Part a of the figure depicts the internal functioning of a telescope; from left to right it has an upright image of a tree, a convex lens objective, a concave lens eyepiece, and a picture of eye where rays enter. Parallel rays strike the objective convex lens, converge; strike the concave eyepiece, and enter the eye. Dotted lines from the striking rays of the eyepiece are drawn backside and join at the beginning of the final image. Part b of the figure, from left to right, has an inverted enlarged image of a tree, a convex objective, a smaller inverted image of a tree, a convex eyepiece and a picture of an eye viewing the image. Rays from a very distant object pass through the objective lens, focus at a focal point f sub o, forming a smaller upside-down image of a tree of height h sub i, converge and pass through the eyepiece to reach the eye. Dotted lines drawn backwards focus at the tip of the final enlarged inverted image of a tree of height h prime sub i, from the rays striking the eyepiece are also shown. An angle theta, subtended by the rays striking the objective lens and an angle, subtended by the telescopic enlarged inverted image are also depicted.
(a) Galileo made telescopes with a convex objective and a concave eyepiece. These produce an upright image and are used in spyglasses. (b) Most simple telescopes have two convex lenses. The objective forms a case 1 image that is the object for the eyepiece. The eyepiece forms a case 2 final image that is magnified.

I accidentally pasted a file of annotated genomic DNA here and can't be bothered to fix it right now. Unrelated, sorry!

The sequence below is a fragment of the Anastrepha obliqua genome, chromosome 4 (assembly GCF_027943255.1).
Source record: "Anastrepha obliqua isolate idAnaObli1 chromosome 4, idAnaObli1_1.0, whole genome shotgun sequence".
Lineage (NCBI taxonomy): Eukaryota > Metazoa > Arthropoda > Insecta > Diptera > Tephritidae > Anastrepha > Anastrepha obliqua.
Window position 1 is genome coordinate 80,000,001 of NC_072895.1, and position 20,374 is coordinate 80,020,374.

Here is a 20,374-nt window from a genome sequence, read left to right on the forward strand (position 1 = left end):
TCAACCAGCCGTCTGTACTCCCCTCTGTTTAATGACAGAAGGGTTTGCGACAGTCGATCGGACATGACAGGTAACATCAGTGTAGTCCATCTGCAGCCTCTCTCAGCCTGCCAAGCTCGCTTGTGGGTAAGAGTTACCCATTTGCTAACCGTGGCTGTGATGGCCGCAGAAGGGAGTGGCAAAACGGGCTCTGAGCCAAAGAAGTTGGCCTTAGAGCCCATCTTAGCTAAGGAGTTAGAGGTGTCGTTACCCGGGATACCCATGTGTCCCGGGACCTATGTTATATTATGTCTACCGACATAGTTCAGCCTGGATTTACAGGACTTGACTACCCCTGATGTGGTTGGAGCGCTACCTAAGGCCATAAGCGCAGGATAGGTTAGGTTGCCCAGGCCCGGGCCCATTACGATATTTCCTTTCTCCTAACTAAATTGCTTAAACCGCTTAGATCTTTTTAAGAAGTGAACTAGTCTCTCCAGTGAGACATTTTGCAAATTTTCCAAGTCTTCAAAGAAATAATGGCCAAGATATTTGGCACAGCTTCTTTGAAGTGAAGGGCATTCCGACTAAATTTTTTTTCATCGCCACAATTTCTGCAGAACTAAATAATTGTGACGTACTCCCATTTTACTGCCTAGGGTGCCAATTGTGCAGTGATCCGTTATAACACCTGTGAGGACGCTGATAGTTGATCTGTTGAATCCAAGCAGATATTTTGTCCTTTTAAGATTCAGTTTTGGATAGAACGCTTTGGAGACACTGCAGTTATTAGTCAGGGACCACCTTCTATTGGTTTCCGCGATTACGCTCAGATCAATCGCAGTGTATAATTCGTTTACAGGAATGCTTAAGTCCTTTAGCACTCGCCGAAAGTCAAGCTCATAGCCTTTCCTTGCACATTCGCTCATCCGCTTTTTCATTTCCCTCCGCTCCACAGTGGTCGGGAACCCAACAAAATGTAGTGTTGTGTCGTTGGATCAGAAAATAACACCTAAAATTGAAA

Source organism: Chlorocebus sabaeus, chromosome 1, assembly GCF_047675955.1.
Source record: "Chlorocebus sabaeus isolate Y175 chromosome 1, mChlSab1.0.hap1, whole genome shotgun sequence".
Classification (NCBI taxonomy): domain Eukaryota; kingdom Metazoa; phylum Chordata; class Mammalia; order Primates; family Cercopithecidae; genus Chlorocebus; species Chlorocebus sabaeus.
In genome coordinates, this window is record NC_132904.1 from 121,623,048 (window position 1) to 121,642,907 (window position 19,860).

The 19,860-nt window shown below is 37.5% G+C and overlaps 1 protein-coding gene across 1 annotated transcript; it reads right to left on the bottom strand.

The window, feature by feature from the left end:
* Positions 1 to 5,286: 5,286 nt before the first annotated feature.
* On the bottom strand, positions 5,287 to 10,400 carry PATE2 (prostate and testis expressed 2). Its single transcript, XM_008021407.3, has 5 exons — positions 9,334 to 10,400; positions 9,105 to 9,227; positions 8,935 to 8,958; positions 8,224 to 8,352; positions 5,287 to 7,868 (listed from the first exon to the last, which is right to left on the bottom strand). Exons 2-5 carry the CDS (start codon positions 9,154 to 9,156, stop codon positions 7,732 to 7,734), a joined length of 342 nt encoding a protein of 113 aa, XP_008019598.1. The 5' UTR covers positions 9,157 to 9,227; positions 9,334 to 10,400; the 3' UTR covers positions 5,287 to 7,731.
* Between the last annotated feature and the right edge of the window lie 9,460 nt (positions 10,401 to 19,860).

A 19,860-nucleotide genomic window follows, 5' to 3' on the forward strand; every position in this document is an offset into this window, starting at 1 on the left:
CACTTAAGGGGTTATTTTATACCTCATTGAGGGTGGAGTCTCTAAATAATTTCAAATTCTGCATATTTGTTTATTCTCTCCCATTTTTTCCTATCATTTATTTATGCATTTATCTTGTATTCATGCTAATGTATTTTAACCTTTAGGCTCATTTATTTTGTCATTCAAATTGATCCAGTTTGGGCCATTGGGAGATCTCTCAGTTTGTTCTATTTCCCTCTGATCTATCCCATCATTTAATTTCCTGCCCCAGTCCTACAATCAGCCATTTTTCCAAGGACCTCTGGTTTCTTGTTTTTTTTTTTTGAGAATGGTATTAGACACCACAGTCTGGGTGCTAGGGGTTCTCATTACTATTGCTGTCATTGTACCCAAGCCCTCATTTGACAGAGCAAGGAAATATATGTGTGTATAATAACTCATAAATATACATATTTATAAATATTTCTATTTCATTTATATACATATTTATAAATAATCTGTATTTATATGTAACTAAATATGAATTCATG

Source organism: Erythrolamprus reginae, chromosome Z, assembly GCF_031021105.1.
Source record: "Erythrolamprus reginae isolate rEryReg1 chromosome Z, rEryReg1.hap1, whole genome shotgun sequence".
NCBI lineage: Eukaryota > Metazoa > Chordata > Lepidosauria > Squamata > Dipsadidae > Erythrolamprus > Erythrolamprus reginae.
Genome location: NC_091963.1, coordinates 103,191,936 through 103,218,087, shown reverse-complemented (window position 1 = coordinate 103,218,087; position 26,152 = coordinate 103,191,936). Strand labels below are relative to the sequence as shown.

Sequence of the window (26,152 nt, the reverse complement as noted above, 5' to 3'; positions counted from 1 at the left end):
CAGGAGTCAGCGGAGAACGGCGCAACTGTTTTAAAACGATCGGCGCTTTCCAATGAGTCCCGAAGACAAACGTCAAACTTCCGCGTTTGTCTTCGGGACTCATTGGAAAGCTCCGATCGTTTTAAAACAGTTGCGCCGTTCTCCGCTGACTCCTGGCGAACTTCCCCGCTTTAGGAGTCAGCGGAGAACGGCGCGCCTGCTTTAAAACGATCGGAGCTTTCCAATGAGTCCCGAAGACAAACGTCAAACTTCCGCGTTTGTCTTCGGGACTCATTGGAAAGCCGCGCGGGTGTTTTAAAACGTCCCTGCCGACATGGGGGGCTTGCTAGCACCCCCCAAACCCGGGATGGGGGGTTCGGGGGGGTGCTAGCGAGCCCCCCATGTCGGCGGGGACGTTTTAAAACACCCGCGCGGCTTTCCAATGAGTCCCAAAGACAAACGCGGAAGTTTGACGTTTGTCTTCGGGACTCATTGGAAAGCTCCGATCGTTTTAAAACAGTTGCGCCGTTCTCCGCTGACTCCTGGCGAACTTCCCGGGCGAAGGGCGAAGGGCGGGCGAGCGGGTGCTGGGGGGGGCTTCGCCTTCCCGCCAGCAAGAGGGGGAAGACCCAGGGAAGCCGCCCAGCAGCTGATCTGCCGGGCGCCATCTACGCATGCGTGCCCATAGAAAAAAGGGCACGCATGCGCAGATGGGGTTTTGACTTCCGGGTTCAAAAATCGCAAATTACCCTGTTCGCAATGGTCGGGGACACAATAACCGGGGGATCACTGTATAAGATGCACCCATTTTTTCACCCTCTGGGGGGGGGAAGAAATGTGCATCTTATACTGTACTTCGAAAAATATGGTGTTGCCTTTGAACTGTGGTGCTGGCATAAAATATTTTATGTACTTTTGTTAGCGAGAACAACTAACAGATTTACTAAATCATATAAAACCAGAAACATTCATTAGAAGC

The most common two-lens telescope, like the simple microscope, uses two convex lenses and is shown in [link] (b). The object is so far away from the telescope that it is essentially at infinity compared with the focal lengths of the lenses ( d o ). The first image is thus produced at d i = f o , as shown in the figure. To prove this, note that

1 d i = 1 f o 1 d o = 1 f o 1 . size 12{ { {1} over {d rSub { size 8{i} } } } = { {1} over {f rSub { size 8{o} } } } - { {1} over {d rSub { size 8{o} } } } = { {1} over {f rSub { size 8{o} } } } - { {1} over { infinity } } } {}

Because 1 / = 0 size 12{ {1} slash { infinity =0} } {} , this simplifies to